Jolene Treml

Ross helped organize everyone taking part, ran her first half-marathon and was in the 5k as well, placing second in her division.

“Jolene was the inspiration to do it,” she said.

Jeff and Mary Treml were at every starting line and every finish.

“It is such a humbling experience when people come forward and give of their time and talents to help lift our spirits after two of our daughters died so tragically. All the people involved in our Team Treml run will always hold a special place in our hearts,” Mary Treml said.

Just two Team Treml members participated in the full marathon: Bryan Price of Kingsford, who qualified for the Boston Marathon with his time, and Brandon Rutter, who had run in only two other marathons.

Sharon Socia and Gina Drake wanted to do something special for the Tremls, so they had the medals they received for finishing their event welded into the middle of a metal sunflower sculpture, done at the Dickinson Iron Vocational Education Center, that was made to look like the T-shirt design. They presented it to the Tremls as a gift in remembrance of their daughters.

“When the miles got hard, you remembered who you were running for,” Rutter said, adding, “Coming up on mile 26, I could see Jeff holding out his hand with a big smile on his face. That’s what made it worth it.”

Rutter’s daughter, Claire, also took part in her first 5k that day.

Groeneveld and Ross agreed the smile on Jeff and Mary’s face when they came through was all they needed.

“It was unbelievable. I would like to do it again. My goal is to continue it every year. The camaraderie was just unbelievable. It was one of the coolest events I have ever done,” Ross said.

“Everyone cheered each other on,” Groeneveld said, adding, “You will always see ‘Team Treml’ at the Cellcom race.”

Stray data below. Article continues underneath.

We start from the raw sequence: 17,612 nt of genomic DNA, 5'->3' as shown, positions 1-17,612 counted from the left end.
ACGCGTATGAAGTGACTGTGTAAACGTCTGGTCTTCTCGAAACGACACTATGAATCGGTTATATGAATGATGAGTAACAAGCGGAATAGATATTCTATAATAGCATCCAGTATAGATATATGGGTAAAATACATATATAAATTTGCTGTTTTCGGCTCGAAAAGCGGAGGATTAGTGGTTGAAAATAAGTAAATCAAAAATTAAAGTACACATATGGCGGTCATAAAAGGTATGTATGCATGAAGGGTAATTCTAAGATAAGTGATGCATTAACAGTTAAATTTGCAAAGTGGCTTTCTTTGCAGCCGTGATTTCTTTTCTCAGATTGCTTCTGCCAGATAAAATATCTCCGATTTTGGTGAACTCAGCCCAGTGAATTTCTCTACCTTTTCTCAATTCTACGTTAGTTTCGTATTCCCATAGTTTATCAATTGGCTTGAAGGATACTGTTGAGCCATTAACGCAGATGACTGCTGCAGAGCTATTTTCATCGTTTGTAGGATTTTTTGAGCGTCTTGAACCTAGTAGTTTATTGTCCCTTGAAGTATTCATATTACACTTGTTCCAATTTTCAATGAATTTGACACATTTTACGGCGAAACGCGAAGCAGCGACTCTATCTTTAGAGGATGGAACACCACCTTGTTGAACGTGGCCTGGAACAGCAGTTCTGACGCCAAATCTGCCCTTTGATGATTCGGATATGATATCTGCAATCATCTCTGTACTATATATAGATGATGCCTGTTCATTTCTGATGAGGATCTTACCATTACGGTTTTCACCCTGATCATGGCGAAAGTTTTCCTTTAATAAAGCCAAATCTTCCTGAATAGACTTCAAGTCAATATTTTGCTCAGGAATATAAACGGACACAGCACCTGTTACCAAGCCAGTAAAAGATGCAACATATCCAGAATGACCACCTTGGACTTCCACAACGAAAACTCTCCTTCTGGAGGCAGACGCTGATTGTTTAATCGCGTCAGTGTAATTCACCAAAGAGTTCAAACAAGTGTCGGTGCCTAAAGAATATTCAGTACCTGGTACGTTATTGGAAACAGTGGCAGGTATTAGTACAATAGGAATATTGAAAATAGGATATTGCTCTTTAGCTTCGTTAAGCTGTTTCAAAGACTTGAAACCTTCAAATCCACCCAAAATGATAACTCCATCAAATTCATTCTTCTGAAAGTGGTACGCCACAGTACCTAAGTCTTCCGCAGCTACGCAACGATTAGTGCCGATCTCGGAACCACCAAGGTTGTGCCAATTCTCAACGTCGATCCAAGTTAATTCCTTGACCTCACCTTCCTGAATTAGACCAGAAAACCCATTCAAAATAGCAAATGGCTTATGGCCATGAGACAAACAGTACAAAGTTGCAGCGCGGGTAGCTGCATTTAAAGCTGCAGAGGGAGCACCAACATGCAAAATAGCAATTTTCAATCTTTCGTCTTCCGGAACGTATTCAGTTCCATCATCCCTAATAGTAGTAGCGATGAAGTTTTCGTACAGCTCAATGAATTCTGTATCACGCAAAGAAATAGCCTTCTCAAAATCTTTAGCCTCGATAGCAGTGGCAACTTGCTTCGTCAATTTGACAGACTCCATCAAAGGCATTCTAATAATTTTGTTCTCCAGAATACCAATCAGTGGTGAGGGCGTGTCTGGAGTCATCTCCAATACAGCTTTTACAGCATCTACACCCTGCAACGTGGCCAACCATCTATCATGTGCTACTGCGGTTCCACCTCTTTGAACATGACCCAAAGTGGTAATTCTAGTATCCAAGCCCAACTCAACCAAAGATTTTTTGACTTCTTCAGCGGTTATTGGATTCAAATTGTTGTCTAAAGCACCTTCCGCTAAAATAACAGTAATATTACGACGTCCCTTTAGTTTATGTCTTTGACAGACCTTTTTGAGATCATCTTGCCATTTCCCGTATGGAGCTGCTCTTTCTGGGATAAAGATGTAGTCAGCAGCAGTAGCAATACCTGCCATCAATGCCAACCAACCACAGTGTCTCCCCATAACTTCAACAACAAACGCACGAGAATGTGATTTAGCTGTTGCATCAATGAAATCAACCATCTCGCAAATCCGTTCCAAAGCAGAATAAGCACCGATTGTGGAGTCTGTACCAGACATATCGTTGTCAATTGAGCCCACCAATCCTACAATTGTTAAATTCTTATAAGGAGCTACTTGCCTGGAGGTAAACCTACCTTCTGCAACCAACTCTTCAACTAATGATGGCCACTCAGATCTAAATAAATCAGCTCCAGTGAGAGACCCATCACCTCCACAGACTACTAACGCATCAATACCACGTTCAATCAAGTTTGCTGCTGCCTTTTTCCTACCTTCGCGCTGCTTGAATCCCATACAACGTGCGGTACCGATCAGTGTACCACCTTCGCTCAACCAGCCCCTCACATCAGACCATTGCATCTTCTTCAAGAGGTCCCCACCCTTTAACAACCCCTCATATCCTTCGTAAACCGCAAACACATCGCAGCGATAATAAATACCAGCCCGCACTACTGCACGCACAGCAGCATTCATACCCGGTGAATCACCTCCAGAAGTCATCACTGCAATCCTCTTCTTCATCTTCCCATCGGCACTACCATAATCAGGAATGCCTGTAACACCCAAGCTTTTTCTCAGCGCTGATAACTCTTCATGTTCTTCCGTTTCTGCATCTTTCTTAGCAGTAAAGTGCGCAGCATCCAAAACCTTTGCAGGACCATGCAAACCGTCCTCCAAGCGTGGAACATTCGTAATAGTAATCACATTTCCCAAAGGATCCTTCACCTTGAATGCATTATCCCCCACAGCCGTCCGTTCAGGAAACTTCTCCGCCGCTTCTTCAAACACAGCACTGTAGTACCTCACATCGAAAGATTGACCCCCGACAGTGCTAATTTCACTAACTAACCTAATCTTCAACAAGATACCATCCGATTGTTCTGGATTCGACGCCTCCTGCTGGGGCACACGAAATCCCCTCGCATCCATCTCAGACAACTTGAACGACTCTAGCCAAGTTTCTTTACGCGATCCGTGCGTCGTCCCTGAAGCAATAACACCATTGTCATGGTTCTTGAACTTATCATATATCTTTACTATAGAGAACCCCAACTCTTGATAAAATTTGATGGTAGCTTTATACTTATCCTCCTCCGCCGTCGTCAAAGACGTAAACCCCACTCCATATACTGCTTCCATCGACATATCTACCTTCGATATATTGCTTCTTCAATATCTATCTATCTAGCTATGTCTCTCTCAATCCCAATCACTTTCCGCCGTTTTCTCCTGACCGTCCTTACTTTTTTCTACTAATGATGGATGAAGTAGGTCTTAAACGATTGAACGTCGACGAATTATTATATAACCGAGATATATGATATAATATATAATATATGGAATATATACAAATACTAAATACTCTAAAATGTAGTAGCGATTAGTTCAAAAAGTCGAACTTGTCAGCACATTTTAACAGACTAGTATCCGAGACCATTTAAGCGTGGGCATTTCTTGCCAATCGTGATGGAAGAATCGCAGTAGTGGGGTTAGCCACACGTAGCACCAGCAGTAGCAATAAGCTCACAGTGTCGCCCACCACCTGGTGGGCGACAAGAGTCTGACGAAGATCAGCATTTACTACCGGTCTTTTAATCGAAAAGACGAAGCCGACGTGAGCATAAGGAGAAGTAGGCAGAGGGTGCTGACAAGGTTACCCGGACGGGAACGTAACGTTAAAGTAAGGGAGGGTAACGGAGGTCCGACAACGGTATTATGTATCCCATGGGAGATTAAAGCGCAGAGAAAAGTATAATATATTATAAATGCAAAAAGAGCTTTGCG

Dickinson County Sheriff Scott Rutter ran his first half-marathon for the Tremls. His son, Nathan, was very good friends with Jolene, he explained.

“That made it special for me,” the sheriff said. “In 22 years of law enforcement, the hardest thing I’ve ever had to do was tell a family that they lost a loved one. The second-hardest thing was telling my son his friend passed away.”

Of the race, he said, “It was a pleasure and an honor to do it for the Tremls.”

He didn’t realize how many people had signed up to support the family.

“I couldn’t believe the amount of blue shirts. It was absolutely wonderful to see. When I was finishing the race, I saw Jeff was cheering at the finish, and I ran over and hugged him,” he said.

After a health issue kept Sharon Socia from running, Gina Drake agreed to walk the entire race with her friend. Afterwards, they had the medals awarded for finishing welded into the middle of a metal sunflower sculpture done at the Dickinson-Iron Vocational Education Center to look like the T-shirt design.

Kingsford High School welding teachers Andrew Paulsen and Daniel Mitchell helped with design, along with KHS students Logan and Wyatt Witte.

“We gave it to the Tremls as a gift, in remembrance of their daughters, Becca and Jolene,” Socia said, “and it has been placed at the cemetery.”

Theresa Proudfit can be reached at 906-774-2772, ext. 45, or